Bambi Francisco's Case Is A Cautionary Tale

NEW YORK (MarketWatch) -- Bambi Francisco, who resigned as a MarketWatch Internet columnist Friday, now represents a cautionary tale in journalism.

Her story underscores the point -- yes, again -- that journalists can get into trouble when we mistakenly come to think we're players in our sources' worlds. Sometimes, we can identify too strongly with them as we glimpse their lives of affluence and power. We can delude ourselves into concluding that we, too, deserve to be wealthy beyond any reasonable expectations. "Hey, if they can do it, so can I."

Not so fast, Scoop. When the people we meet on the job start waving cash and generally enriching us, we've forever crossed an ethical boundary.

"Dow Jones demands the highest journalism standards at our own publications and services, as reflected by our strict code of conduct," said L. Gordon Crovitz, publisher of the Wall Street Journal and executive vice president of Dow Jones & Co., in a statement Friday. "Our MarketWatch reporter Bambi Francisco started on her own time with our approval, under certain guidelines on permitted areas of coverage. Bambi has decided to pursue her enterprise full-time."


The Wall Street Journal, which like MarketWatch is published by Dow Jones , had reported earlier Friday that MarketWatch "had come under scrutiny for allowing a Silicon Valley reporter [Francisco] to invest in a Web concern that deals with Internet startups."

In the Journal piece, MarketWatch Editor-in-Chief David Callaway confirmed Francisco's investment in, a video site intended to connect entrepreneurs with venture capitalists. An online-news site operated by CNet had posted a story on her involvement Thursday.

The Journal pointed out that Callaway said he approved the investment on the condition that Francisco "not write about that company, its investors or the companies using"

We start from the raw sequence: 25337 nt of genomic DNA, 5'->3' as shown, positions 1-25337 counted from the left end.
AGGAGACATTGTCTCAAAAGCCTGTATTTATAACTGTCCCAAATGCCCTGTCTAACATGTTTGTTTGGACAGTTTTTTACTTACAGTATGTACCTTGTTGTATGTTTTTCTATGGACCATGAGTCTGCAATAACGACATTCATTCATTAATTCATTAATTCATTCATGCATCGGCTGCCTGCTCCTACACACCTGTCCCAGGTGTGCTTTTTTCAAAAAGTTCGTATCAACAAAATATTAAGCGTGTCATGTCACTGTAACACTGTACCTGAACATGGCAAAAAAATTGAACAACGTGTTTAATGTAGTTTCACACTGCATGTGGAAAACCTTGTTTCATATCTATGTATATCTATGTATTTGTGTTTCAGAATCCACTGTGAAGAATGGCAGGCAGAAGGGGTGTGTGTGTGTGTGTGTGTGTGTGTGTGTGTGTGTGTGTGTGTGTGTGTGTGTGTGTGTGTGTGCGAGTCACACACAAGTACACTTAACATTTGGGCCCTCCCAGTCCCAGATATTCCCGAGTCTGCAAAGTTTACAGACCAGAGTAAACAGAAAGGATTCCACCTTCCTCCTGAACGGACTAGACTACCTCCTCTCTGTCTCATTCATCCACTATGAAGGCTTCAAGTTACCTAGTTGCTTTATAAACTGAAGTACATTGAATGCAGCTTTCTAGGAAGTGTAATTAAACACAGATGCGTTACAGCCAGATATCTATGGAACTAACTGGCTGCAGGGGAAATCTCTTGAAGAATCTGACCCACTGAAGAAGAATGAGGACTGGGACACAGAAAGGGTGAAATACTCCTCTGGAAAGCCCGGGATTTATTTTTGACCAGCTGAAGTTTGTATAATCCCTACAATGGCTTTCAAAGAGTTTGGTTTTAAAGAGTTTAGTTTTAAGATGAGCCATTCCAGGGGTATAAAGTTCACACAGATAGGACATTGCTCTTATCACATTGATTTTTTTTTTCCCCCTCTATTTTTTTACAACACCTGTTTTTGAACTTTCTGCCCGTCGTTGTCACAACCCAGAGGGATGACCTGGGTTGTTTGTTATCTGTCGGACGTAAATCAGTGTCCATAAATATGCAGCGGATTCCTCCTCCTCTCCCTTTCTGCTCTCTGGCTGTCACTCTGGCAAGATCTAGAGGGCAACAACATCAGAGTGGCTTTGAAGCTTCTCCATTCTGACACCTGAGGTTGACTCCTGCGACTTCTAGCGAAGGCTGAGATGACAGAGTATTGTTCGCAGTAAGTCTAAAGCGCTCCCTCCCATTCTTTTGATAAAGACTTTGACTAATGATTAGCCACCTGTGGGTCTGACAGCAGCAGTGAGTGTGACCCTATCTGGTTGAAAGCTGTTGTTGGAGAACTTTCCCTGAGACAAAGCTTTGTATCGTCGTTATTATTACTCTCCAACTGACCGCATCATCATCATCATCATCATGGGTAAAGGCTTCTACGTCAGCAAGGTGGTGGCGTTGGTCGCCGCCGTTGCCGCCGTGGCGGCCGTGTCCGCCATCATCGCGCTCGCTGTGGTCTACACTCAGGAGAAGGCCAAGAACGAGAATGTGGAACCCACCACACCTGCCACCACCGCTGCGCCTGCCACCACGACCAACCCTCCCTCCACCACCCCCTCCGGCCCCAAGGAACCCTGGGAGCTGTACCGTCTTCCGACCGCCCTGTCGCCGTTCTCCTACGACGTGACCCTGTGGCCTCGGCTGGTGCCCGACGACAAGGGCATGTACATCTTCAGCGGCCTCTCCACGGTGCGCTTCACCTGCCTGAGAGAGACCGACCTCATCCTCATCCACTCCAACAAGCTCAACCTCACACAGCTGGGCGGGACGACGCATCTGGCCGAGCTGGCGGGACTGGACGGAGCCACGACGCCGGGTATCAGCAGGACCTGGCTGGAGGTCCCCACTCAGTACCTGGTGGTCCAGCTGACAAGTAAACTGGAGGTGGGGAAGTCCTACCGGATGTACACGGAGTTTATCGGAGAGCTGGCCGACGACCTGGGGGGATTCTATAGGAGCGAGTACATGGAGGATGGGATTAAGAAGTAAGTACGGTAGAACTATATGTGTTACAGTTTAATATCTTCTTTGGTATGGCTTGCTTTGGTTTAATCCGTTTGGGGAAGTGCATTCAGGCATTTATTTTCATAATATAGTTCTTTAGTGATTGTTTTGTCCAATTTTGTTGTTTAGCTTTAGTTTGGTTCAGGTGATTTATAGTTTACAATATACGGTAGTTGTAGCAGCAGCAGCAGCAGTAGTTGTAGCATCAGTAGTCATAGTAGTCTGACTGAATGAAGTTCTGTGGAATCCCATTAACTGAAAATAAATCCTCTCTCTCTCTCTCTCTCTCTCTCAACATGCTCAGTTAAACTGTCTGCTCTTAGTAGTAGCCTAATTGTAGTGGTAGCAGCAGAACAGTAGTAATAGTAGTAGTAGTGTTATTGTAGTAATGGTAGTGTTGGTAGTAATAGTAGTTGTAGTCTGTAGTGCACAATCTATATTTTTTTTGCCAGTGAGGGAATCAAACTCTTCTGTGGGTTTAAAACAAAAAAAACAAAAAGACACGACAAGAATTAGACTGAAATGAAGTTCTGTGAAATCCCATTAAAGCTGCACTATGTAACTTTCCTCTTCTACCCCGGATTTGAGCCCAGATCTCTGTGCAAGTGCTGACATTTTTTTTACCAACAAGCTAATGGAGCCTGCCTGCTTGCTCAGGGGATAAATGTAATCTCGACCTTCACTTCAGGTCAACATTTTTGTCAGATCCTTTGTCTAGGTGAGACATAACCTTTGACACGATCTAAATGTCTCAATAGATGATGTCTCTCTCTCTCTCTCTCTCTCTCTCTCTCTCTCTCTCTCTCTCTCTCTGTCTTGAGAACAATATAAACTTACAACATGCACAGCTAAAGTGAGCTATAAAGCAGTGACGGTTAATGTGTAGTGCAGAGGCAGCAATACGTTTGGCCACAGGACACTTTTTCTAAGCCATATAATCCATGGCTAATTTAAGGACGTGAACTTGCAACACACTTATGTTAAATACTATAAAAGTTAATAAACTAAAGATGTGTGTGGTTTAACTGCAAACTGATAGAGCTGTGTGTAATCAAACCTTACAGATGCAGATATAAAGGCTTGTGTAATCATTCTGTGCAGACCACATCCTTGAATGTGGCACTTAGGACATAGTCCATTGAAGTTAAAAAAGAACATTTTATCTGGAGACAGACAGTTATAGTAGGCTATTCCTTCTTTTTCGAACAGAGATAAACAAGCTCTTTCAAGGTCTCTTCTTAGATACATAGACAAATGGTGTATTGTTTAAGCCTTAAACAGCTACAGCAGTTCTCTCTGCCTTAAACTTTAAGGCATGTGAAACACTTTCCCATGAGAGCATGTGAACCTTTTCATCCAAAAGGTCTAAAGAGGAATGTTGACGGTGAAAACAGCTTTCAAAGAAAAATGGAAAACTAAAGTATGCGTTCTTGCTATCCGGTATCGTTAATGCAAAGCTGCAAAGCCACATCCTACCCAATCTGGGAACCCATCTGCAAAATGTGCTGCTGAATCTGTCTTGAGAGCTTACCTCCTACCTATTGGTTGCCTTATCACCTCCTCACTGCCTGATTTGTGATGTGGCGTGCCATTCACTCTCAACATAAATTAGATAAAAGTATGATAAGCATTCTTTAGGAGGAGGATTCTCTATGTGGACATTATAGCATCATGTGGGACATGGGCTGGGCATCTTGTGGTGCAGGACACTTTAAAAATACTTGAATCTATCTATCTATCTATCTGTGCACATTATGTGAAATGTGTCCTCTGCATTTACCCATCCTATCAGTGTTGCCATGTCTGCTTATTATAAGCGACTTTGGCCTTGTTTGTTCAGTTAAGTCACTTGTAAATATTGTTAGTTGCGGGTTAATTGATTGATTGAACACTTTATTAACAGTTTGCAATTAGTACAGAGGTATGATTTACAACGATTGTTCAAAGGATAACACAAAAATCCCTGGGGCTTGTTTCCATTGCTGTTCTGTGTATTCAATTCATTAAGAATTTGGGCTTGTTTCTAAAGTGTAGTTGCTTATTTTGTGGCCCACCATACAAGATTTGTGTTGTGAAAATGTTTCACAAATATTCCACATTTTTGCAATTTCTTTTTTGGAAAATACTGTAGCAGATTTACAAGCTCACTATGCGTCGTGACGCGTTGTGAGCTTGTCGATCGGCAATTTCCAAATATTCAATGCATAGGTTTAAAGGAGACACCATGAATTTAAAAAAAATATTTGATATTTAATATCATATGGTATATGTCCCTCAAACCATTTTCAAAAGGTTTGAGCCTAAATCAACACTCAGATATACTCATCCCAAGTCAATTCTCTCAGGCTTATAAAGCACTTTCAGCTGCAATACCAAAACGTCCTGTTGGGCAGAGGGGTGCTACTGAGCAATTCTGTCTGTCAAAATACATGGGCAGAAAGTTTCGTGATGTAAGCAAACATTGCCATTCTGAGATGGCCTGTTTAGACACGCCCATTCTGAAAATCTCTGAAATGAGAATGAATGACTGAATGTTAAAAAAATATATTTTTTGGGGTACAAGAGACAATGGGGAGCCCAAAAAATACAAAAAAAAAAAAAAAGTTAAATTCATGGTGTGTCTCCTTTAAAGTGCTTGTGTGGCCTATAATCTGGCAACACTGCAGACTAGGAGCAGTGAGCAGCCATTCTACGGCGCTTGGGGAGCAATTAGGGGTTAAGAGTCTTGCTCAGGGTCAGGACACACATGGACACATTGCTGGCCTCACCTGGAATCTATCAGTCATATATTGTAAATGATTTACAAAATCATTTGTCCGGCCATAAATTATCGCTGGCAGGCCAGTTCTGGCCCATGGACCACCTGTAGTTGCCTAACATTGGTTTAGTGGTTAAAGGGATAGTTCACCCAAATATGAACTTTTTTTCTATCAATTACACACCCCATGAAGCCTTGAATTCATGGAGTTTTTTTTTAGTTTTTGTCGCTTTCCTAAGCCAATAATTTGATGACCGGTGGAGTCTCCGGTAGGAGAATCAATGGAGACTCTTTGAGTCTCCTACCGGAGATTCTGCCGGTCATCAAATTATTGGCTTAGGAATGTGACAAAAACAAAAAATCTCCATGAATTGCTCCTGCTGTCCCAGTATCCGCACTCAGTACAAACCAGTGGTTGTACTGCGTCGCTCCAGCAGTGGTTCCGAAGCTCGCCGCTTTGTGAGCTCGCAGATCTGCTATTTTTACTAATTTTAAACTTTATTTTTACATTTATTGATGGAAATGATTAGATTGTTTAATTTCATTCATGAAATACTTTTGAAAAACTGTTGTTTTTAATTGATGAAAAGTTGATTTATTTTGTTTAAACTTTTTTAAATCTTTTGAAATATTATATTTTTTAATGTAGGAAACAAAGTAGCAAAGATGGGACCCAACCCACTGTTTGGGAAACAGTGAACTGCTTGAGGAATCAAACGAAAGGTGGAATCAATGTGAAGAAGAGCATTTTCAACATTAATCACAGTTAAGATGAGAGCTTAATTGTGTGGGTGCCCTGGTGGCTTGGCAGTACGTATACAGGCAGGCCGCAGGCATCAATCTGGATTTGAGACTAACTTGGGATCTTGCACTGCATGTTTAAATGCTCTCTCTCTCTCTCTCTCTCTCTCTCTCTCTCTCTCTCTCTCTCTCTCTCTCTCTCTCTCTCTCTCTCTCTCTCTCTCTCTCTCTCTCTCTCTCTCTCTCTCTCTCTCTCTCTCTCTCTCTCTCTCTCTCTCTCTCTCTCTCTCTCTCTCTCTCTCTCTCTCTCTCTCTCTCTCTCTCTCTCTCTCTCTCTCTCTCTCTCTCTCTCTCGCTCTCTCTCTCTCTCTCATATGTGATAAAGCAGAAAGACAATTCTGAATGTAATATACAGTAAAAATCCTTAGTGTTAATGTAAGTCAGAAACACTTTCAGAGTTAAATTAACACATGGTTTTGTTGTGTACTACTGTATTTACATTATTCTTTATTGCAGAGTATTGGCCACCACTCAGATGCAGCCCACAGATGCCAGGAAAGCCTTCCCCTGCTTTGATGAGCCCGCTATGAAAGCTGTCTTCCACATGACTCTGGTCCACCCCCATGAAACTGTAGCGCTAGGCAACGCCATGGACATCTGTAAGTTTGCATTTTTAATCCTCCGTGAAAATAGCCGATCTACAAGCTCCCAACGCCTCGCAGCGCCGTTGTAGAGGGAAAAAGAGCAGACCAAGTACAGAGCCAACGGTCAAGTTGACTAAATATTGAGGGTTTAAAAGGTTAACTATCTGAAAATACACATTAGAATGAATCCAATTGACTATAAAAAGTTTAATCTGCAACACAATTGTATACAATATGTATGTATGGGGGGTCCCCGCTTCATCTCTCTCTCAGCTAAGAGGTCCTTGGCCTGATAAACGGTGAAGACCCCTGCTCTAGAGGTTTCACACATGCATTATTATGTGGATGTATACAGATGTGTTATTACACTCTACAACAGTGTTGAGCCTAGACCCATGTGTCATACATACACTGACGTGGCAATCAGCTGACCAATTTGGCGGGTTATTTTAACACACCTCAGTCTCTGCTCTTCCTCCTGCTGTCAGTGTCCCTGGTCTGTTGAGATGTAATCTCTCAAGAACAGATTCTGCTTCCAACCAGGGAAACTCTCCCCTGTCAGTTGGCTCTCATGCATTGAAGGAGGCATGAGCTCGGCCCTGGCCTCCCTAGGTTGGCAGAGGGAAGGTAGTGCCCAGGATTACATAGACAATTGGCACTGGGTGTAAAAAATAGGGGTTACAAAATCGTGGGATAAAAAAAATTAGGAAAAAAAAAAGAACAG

Still, the newspaper said, Francisco wrote several stories that appeared to violate Callaway's stipulations.

"I complied [with] the rules to the best of my ability," Francisco asserted during an 11-minute phone interview with me Friday morning, before she officially left MarketWatch.

"I got the approval in September to own and operate this []," she commented. "I used very good common sense about the decisions I had to make."

Francisco also said that if she ever had to face a situation pitting her interests in MarketWatch against those in Vator, "my allegiance was always to MarketWatch." She contended that it's "entirely incorrect or inaccurate" for anyone to speculate that she would allow her sources to believe they would receive coverage on MarketWatch if they contributed to

Now Francisco is gone, but some lessons still have resonance.

Above all, journalists should not allow themselves to be put into a situation where there's even a suggestion of a conflict of interest. Francisco could have used much better judgment. Like I said, hers is a cautionary tale.